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05 Aug 2020 | 10:34 AM UTC

Morocco: Authorities reintroduce lockdown measures in Tangier and Fez August 5 /update 24

Morocco News Alert

Authorities reintroduce lockdown measures in Tangier and Fez as of August 5; continue to follow official directives

TIMEFRAME expected from 8/5/2020, 12:00 AM until 8/31/2020, 11:59 PM (Africa/Casablanca). COUNTRY/REGION Morocco, Tangier, Fez

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Moroccan authorities have reimposed lockdown measures and restrictions in Tangier and Fez as of Wednesday, August 5, following a recent spike in confirmed cases of coronavirus disease (COVID-19) in the two cities. According to media sources, individuals will be required to carry a permit authorized by local authorities to travel to and from the two cities. Authorities have banned all forms of gatherings. All shops, cafes, and commercial centers are required to close at 22:00 (local time) and restaurants are required to operate until 23:00. Additionally, all access to beaches and public spaces have been banned and public transport services in the two cities will reduce their capacity to 50 percent.

A partial lockdown introduced by authorities on July 27 restricting entry and exit from the cities of Berrechid, Casablanca, Marrakech, Meknes, Settat, and Tetouan, remains in place. Exceptions include inter-city trade and cargo, or for those seeking medical care. Public and private sector employees required to travel for work will need to obtain a permit from local authorities. An end date to the lockdown measures has yet to be announced.

The country's borders have been reopened only to Moroccan residents returning from foreign countries. A mandatory COVID-19 test will have to be taken within 48 hours of traveling and individuals entering the country will be subject to a seven-day isolation period followed by a second COVID-19 test. The borders remain closed to all foreign nationals and tourism.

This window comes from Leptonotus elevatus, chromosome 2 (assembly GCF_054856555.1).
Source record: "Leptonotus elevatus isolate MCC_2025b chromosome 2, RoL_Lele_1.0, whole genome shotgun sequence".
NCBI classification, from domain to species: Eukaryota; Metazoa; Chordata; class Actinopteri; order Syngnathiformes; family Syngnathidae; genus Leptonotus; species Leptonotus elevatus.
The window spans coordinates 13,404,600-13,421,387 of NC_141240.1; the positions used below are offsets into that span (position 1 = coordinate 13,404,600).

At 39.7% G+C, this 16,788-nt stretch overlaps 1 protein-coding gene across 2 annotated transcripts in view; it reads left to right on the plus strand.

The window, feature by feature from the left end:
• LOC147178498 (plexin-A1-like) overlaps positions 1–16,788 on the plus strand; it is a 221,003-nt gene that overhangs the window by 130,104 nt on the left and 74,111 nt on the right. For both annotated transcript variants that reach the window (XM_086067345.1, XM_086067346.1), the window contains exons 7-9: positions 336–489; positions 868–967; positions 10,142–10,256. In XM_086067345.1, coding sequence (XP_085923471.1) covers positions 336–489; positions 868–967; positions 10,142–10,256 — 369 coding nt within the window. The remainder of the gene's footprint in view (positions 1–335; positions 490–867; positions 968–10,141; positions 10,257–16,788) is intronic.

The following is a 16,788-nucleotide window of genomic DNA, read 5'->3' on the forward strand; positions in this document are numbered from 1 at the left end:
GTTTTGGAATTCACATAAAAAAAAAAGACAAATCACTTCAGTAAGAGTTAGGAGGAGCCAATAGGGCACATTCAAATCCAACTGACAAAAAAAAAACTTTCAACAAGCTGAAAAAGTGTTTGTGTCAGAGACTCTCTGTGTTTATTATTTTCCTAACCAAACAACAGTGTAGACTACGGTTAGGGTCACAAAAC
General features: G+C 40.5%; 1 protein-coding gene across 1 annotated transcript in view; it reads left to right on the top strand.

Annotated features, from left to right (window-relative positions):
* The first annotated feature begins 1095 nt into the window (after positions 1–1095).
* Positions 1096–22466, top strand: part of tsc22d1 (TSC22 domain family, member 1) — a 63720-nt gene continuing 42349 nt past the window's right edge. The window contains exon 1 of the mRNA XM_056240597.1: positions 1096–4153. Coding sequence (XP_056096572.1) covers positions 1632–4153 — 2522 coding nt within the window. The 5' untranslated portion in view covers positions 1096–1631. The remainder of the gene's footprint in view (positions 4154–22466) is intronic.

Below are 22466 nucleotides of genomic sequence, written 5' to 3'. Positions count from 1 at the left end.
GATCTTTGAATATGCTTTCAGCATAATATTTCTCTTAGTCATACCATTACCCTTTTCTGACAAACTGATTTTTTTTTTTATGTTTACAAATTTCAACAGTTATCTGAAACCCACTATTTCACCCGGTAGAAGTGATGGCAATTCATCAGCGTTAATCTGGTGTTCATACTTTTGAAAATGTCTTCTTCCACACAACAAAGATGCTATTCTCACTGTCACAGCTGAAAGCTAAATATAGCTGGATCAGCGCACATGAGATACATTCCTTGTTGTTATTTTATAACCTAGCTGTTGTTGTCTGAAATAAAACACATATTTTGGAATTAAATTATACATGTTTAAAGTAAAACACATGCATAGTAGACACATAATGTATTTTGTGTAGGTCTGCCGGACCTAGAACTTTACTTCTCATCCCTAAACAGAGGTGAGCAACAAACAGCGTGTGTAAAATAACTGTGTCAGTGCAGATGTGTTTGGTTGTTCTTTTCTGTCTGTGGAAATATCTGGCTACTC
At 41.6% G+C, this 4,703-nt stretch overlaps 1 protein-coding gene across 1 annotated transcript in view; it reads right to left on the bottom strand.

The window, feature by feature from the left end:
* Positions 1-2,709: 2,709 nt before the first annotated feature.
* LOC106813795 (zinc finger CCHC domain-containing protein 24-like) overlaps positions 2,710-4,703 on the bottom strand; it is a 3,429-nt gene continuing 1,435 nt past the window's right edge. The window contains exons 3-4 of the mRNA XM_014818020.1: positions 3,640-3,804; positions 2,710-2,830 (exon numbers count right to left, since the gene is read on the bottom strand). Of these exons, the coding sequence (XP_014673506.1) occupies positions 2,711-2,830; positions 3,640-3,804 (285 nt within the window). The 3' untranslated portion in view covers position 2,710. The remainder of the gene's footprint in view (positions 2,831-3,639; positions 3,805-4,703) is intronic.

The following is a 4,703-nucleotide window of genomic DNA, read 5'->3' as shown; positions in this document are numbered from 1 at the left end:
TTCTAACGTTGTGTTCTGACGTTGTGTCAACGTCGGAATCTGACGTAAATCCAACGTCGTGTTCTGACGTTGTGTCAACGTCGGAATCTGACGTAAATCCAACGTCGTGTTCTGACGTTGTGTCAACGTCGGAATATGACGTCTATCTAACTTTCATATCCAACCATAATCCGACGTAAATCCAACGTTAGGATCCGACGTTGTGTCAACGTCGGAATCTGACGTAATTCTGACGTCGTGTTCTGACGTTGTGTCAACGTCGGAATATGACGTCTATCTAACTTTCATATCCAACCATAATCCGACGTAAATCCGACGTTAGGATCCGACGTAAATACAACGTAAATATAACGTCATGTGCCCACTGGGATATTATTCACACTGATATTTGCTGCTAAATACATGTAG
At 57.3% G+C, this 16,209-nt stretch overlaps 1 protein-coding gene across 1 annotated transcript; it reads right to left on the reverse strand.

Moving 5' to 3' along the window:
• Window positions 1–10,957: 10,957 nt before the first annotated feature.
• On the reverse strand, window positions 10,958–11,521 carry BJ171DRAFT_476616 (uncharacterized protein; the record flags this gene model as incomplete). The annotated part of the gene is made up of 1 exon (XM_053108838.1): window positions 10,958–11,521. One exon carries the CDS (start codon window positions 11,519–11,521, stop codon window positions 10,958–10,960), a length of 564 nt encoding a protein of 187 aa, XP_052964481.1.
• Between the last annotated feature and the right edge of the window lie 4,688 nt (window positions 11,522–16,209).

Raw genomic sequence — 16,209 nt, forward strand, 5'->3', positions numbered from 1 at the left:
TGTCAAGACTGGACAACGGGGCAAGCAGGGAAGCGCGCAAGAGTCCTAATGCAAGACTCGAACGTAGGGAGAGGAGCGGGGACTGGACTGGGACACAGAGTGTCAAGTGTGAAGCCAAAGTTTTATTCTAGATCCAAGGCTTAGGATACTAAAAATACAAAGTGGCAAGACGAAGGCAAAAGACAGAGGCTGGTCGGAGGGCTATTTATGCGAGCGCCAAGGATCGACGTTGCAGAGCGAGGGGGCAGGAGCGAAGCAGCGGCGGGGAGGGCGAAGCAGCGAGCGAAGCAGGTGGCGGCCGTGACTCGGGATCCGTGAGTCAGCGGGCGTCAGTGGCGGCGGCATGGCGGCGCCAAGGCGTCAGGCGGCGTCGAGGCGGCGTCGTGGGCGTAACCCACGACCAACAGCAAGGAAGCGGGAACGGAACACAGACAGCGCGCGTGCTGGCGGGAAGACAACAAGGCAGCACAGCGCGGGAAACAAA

As of August 5, health authorities have confirmed 27,217 COVID-19 cases with 417 associated deaths in the country. Further spread of the virus is expected in the near term.  


The first case of COVID-19 was reported on December 31 and the source of the outbreak has been linked to a wet market in Wuhan (Hubei province, China). Since then, human-to-human transmission of the virus has been confirmed.

Cases of the virus have been confirmed in numerous countries and territories worldwide. On March 11, the World Health Organization (WHO) declared the global outbreak a pandemic. Virus-screening and quarantining measures are being implemented at airports worldwide, as well as extensive travel restrictions.

The most common symptoms of COVID-19 are fever, dry cough, and tiredness. Some patients may experience other symptoms such as body pains, nasal congestion, headache, conjunctivitis, sore throat, diarrhoea, loss of taste or smell, or a rash on skin or discoloration of fingers or toes. These symptoms (in most cases mild) appear gradually. Generally, most patients (around 80 percent) recover from the disease without being hospitalized.


Measures adopted by local authorities evolve quickly and are usually effective immediately. Depending on the evolution of the outbreak in other countries, authorities are likely to modify, at very short notice, the list of countries whose travelers are subject to border control measures or entry restrictions upon their arrival to the territory in question. It is advised to postpone nonessential travel due to the risk that travelers may be refused entry or be subject to quarantine upon their arrival or during their stay.

To reduce the risk of transmission, travelers are advised to abide by the following measures:

  • Frequently clean hands by applying an alcohol-based hand rub or washing with soap and water. 
  • When coughing and sneezing, cover mouth and nose with a flexed elbow or tissue; if used, throw the tissue away immediately and wash hands.
  • If experiencing a fever, cough, and difficulty breathing, seek medical care urgently, and share your previous travel history with your health care provider.


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